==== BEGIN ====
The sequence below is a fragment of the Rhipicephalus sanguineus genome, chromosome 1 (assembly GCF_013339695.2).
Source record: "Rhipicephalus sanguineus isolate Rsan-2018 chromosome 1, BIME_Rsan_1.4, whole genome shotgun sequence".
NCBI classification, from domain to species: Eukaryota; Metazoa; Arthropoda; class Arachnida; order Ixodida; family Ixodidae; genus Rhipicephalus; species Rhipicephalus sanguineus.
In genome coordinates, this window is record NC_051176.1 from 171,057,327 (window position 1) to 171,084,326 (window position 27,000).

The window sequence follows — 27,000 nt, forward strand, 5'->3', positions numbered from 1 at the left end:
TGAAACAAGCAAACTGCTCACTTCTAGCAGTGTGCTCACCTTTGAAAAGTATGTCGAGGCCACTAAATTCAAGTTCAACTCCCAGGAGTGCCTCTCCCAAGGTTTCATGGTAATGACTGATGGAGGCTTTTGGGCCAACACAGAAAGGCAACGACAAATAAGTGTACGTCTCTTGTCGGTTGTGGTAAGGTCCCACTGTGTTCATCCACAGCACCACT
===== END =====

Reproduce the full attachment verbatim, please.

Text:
The sequence below is a fragment of the Rhipicephalus sanguineus genome, chromosome 1 (assembly GCF_013339695.2).
Source record: "Rhipicephalus sanguineus isolate Rsan-2018 chromosome 1, BIME_Rsan_1.4, whole genome shotgun sequence".
NCBI classification, from domain to species: Eukaryota; Metazoa; Arthropoda; class Arachnida; order Ixodida; family Ixodidae; genus Rhipicephalus; species Rhipicephalus sanguineus.
In genome coordinates, this window is record NC_051176.1 from 171,057,327 (window position 1) to 171,084,326 (window position 27,000).

The window sequence follows — 27,000 nt, forward strand, 5'->3', positions numbered from 1 at the left end:
TGAAACAAGCAAACTGCTCACTTCTAGCAGTGTGCTCACCTTTGAAAAGTATGTCGAGGCCACTAAATTCAAGTTCAACTCCCAGGAGTGCCTCTCCCAAGGTTTCATGGTAATGACTGATGGAGGCTTTTGGGCCAACACAGAAAGGCAACGACAAATAAGTGTACGTCTCTTGTCGGTTGTGGTAAGGTCCCACTGTGTTCATCCACAGCACCACT